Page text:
If marine mammal enthusiasts in Southern California are wondering where the blue whales are hanging out this summer, one answer is Monterey Bay.
As many as 100 of the planet's largest creatures have gathered there to gorge on tiny shrimp-like krill, and joining in the feast are dozens of smaller but more animated humpback whales.
Both species are treating mariners to what Nancy Black, owner of Monterey Bay Whale Watch, described to the Santa Cruz Sentinel as a "once-in-a-lifetime chance."
It's one of the most substantial blue whale showings in recent history, because of the sheer number of whales but also because the gargantuan mammals are feeding at the surface and incredibly close to shore.
This includes horizontal and vertical lunge-feeding by cetaceans that are capable of ingesting huge quantities of krill in a single gulp.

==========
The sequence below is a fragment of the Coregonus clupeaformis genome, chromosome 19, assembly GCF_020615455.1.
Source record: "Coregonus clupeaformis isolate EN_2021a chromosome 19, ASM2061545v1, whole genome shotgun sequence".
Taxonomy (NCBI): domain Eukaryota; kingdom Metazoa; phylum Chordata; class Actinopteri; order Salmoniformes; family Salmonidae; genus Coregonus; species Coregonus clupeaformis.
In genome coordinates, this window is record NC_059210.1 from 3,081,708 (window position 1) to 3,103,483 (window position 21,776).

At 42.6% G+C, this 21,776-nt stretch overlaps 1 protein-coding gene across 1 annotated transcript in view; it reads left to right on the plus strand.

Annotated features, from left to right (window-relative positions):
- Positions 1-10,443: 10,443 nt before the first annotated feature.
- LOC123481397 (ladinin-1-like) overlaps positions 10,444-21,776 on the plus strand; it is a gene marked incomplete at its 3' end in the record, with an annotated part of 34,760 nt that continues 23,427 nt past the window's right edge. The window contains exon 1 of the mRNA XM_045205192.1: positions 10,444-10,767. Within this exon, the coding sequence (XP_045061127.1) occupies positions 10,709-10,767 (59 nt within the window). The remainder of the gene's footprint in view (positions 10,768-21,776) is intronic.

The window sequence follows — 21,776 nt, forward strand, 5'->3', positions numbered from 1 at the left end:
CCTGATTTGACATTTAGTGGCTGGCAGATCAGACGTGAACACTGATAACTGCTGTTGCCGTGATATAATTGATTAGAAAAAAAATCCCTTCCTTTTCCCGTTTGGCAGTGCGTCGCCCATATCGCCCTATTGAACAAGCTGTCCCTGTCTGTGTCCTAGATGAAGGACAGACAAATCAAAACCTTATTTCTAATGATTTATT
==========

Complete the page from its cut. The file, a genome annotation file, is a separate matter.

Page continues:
"People get to see the world's largest mouth," said researcher Alisa Schulman-Janiger, explaining that a blue whale's mouth is about one-quarter of the size of a mammal that can measure 100 feet and weigh up to 150 tons, and consume up to four tons of krill per day.
Krill, of course, is key to the blue whales' existence. About 2,000 blue whales -- part of a global population of about 10,000 -- spend the summer off the West Coast fattening up on the inch-long crustaceans, before migrating back to southern waters in the fall.
Krill feed on phytoplankton and when conditions are prime in a given area, generally after the upwelling of cold water and nutrients, krill blooms can fill vast portions of the water column.
For the last two summers, dozens of blue whale fed primarily off Southern California.
The majestic leviathans, which so far have shown only sporadically and briefly, could still end up in local waters (there have been consistent sightings off Santa Barbara for the past several weeks).
But for now Monterey Bay is one of the great gathering places, and Black said tourists from around the world have traveled to Monterey to witness the spectacle.
"Everywhere you go you just see blows," she said.
-- Note: Video was filmed by Mike Merlo aboard the Sea Wolf II out of Monterey Bay Whale Watch. Image is courtesy of Jodi Frediani